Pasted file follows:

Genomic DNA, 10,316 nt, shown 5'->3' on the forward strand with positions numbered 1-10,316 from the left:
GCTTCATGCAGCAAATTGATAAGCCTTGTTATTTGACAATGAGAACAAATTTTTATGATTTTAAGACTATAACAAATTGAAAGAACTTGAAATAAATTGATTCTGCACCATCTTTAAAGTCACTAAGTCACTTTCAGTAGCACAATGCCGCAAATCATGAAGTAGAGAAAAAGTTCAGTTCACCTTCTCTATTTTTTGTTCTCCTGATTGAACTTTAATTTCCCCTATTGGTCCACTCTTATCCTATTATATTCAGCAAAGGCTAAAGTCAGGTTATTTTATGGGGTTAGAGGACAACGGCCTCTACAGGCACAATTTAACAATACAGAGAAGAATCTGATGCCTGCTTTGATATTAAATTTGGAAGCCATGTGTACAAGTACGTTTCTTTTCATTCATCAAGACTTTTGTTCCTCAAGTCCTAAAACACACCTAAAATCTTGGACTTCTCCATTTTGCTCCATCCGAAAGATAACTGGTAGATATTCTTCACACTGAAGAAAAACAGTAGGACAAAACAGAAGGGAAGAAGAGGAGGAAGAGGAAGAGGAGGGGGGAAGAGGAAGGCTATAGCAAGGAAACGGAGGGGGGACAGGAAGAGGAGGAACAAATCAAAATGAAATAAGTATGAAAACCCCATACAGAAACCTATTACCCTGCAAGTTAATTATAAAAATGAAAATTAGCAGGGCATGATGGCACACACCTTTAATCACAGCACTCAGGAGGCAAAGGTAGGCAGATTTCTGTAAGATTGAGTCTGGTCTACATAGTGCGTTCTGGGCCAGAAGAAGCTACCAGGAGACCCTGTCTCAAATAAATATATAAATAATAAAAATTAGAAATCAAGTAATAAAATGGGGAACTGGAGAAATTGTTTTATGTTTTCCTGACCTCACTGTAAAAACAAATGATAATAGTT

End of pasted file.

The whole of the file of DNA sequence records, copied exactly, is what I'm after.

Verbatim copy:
Genomic DNA, 10,316 nt, shown 5'->3' on the forward strand with positions numbered 1-10,316 from the left:
GCTTCATGCAGCAAATTGATAAGCCTTGTTATTTGACAATGAGAACAAATTTTTATGATTTTAAGACTATAACAAATTGAAAGAACTTGAAATAAATTGATTCTGCACCATCTTTAAAGTCACTAAGTCACTTTCAGTAGCACAATGCCGCAAATCATGAAGTAGAGAAAAAGTTCAGTTCACCTTCTCTATTTTTTGTTCTCCTGATTGAACTTTAATTTCCCCTATTGGTCCACTCTTATCCTATTATATTCAGCAAAGGCTAAAGTCAGGTTATTTTATGGGGTTAGAGGACAACGGCCTCTACAGGCACAATTTAACAATACAGAGAAGAATCTGATGCCTGCTTTGATATTAAATTTGGAAGCCATGTGTACAAGTACGTTTCTTTTCATTCATCAAGACTTTTGTTCCTCAAGTCCTAAAACACACCTAAAATCTTGGACTTCTCCATTTTGCTCCATCCGAAAGATAACTGGTAGATATTCTTCACACTGAAGAAAAACAGTAGGACAAAACAGAAGGGAAGAAGAGGAGGAAGAGGAAGAGGAGGGGGGAAGAGGAAGGCTATAGCAAGGAAACGGAGGGGGGACAGGAAGAGGAGGAACAAATCAAAATGAAATAAGTATGAAAACCCCATACAGAAACCTATTACCCTGCAAGTTAATTATAAAAATGAAAATTAGCAGGGCATGATGGCACACACCTTTAATCACAGCACTCAGGAGGCAAAGGTAGGCAGATTTCTGTAAGATTGAGTCTGGTCTACATAGTGCGTTCTGGGCCAGAAGAAGCTACCAGGAGACCCTGTCTCAAATAAATATATAAATAATAAAAATTAGAAATCAAGTAATAAAATGGGGAACTGGAGAAATTGTTTTATGTTTTCCTGACCTCACTGTAAAAACAAATGATAATAGTT